"The structural robustness of thin metal films has significant importance for the reliable operation of smart skin and flexible electronics including...

Im Focus: Deep inside Galaxy M87

The nearby, giant radio galaxy M87 hosts a supermassive black hole (BH) and is well-known for its bright jet dominating the spectrum over ten orders of magnitude in frequency. Due to its proximity, jet prominence, and the large black hole mass, M87 is the best laboratory for investigating the formation, acceleration, and collimation of relativistic jets. A research team led by Silke Britzen from the Max Planck Institute for Radio Astronomy in Bonn, Germany, has found strong indication for turbulent processes connecting the accretion disk and the jet of that galaxy providing insights into the longstanding problem of the origin of astrophysical jets.

Supermassive black holes form some of the most enigmatic phenomena in astrophysics. Their enormous energy output is supposed to be generated by the...

Im Focus: A Quantum Low Pass for Photons

Physicists in Garching observe novel quantum effect that limits the number of emitted photons.

The probability to find a certain number of photons inside a laser pulse usually corresponds to a classical distribution of independent events, the so-called...

Im Focus: Microprocessors based on a layer of just three atoms

Microprocessors based on atomically thin materials hold the promise of the evolution of traditional processors as well as new applications in the field of flexible electronics. Now, a TU Wien research team led by Thomas Müller has made a breakthrough in this field as part of an ongoing research project.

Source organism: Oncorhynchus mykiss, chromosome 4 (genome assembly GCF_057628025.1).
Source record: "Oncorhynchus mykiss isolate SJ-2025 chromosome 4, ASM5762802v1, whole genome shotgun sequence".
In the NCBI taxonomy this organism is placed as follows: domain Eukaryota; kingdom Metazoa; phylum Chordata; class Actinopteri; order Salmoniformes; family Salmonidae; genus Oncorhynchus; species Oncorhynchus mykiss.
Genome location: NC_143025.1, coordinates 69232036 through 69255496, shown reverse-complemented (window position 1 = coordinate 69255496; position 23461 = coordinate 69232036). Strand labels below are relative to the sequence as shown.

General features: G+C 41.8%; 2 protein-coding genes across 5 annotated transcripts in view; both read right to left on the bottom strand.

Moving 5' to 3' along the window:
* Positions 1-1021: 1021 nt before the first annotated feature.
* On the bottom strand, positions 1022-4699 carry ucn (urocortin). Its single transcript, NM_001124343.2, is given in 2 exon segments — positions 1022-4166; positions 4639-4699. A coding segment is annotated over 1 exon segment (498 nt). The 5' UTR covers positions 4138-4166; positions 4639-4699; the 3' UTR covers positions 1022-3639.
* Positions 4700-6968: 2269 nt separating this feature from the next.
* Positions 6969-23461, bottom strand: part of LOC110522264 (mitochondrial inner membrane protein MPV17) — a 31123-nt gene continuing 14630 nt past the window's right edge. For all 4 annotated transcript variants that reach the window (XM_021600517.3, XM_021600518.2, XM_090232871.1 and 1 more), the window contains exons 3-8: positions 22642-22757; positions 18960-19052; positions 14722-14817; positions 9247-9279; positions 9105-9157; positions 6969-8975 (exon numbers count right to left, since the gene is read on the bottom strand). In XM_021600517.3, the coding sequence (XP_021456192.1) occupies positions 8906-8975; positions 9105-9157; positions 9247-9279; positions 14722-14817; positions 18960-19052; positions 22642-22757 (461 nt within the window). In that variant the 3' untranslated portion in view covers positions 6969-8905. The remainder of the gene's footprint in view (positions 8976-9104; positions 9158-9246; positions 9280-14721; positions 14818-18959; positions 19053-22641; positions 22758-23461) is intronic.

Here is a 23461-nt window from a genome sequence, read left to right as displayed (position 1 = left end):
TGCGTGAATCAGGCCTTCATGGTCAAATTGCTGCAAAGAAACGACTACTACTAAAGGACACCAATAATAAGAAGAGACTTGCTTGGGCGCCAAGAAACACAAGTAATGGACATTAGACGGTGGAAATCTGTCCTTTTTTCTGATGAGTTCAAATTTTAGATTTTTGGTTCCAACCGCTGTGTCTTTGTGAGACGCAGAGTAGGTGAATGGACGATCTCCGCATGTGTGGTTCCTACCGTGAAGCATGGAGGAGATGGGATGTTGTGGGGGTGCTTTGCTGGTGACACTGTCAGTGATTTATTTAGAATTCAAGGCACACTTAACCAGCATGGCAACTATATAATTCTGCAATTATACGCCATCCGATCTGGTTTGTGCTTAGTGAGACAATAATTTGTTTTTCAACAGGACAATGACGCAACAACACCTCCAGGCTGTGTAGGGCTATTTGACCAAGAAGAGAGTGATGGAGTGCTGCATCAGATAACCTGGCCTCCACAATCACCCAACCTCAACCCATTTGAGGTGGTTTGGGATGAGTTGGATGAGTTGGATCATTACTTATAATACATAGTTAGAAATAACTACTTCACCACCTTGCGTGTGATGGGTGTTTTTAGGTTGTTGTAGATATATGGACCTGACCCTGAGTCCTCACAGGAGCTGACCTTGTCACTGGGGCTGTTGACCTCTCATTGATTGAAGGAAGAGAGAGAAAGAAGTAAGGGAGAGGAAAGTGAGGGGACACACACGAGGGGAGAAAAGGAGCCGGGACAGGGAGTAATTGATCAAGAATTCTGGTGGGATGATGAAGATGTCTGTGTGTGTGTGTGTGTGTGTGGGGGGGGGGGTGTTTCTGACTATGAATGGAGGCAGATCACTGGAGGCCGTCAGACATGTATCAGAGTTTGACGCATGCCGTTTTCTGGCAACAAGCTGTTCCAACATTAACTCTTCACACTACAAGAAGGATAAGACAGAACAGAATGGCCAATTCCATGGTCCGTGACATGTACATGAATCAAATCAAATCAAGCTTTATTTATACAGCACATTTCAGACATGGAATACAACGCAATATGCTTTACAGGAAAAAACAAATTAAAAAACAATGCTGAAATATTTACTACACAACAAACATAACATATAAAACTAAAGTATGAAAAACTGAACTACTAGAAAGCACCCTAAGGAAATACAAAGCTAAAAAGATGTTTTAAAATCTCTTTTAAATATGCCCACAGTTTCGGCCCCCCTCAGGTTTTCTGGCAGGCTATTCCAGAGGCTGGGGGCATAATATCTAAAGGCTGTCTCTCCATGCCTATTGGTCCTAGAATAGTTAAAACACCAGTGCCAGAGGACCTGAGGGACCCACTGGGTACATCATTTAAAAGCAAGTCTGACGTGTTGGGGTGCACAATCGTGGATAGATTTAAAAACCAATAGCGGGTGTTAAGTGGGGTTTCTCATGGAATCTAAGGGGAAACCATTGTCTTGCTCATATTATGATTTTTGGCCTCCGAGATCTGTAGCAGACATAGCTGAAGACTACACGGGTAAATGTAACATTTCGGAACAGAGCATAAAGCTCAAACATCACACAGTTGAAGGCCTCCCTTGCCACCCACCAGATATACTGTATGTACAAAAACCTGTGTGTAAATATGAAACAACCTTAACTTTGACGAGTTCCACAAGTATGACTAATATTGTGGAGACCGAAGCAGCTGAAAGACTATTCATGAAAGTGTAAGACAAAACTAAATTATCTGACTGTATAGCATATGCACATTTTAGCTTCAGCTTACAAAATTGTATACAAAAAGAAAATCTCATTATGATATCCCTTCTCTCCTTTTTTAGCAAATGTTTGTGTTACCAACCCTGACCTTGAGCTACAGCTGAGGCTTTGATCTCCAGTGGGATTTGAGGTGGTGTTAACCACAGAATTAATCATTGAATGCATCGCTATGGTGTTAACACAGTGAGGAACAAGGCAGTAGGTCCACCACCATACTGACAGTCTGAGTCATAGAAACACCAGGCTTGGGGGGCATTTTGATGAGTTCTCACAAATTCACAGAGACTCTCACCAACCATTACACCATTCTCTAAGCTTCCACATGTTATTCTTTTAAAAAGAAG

Two-dimensional materials, or 2D materials for short, are extremely versatile, although – or often more precisely because – they are made up of just one or a...

All Focus news of the innovation-report >>>

Anzeige

Anzeige

Event News

Fighting drug resistant tuberculosis – InfectoGnostics meets MYCO-NET² partners in Peru

28.04.2017 | Event News

Expert meeting “Health Business Connect” will connect international medical technology companies

20.04.2017 | Event News

Wenn der Computer das Gehirn austrickst

18.04.2017 | Event News

 
Latest News

Wireless power can drive tiny electronic devices in the GI tract

28.04.2017 | Medical Engineering

Ice cave in Transylvania yields window into region's past

28.04.2017 | Earth Sciences

Nose2Brain – Better Therapy for Multiple Sclerosis

28.04.2017 | Life Sciences

VideoLinks
B2B-VideoLinks
More VideoLinks >>>